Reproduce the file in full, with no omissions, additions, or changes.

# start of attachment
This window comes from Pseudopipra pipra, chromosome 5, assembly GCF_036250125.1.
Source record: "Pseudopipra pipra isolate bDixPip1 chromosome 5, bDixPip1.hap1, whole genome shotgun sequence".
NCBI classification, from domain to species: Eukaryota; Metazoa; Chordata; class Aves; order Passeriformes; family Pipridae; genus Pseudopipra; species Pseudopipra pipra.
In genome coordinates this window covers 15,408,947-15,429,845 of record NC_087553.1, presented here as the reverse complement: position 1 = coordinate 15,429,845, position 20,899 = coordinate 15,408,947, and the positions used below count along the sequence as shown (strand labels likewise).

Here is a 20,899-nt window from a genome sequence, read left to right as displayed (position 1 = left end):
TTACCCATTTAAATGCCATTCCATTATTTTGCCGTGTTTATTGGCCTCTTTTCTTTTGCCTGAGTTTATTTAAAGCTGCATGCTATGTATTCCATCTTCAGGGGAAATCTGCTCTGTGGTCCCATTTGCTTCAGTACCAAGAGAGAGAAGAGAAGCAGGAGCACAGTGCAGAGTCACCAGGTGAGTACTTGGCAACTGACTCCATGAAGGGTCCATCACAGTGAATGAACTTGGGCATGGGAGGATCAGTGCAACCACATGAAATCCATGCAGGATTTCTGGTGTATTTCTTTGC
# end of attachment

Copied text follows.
This window comes from Pseudopipra pipra, chromosome 5, assembly GCF_036250125.1.
Source record: "Pseudopipra pipra isolate bDixPip1 chromosome 5, bDixPip1.hap1, whole genome shotgun sequence".
NCBI classification, from domain to species: Eukaryota; Metazoa; Chordata; class Aves; order Passeriformes; family Pipridae; genus Pseudopipra; species Pseudopipra pipra.
In genome coordinates this window covers 15,408,947-15,429,845 of record NC_087553.1, presented here as the reverse complement: position 1 = coordinate 15,429,845, position 20,899 = coordinate 15,408,947, and the positions used below count along the sequence as shown (strand labels likewise).

Here is a 20,899-nt window from a genome sequence, read left to right as displayed (position 1 = left end):
TTACCCATTTAAATGCCATTCCATTATTTTGCCGTGTTTATTGGCCTCTTTTCTTTTGCCTGAGTTTATTTAAAGCTGCATGCTATGTATTCCATCTTCAGGGGAAATCTGCTCTGTGGTCCCATTTGCTTCAGTACCAAGAGAGAGAAGAGAAGCAGGAGCACAGTGCAGAGTCACCAGGTGAGTACTTGGCAACTGACTCCATGAAGGGTCCATCACAGTGAATGAACTTGGGCATGGGAGGATCAGTGCAACCACATGAAATCCATGCAGGATTTCTGGTGTATTTCTTTGC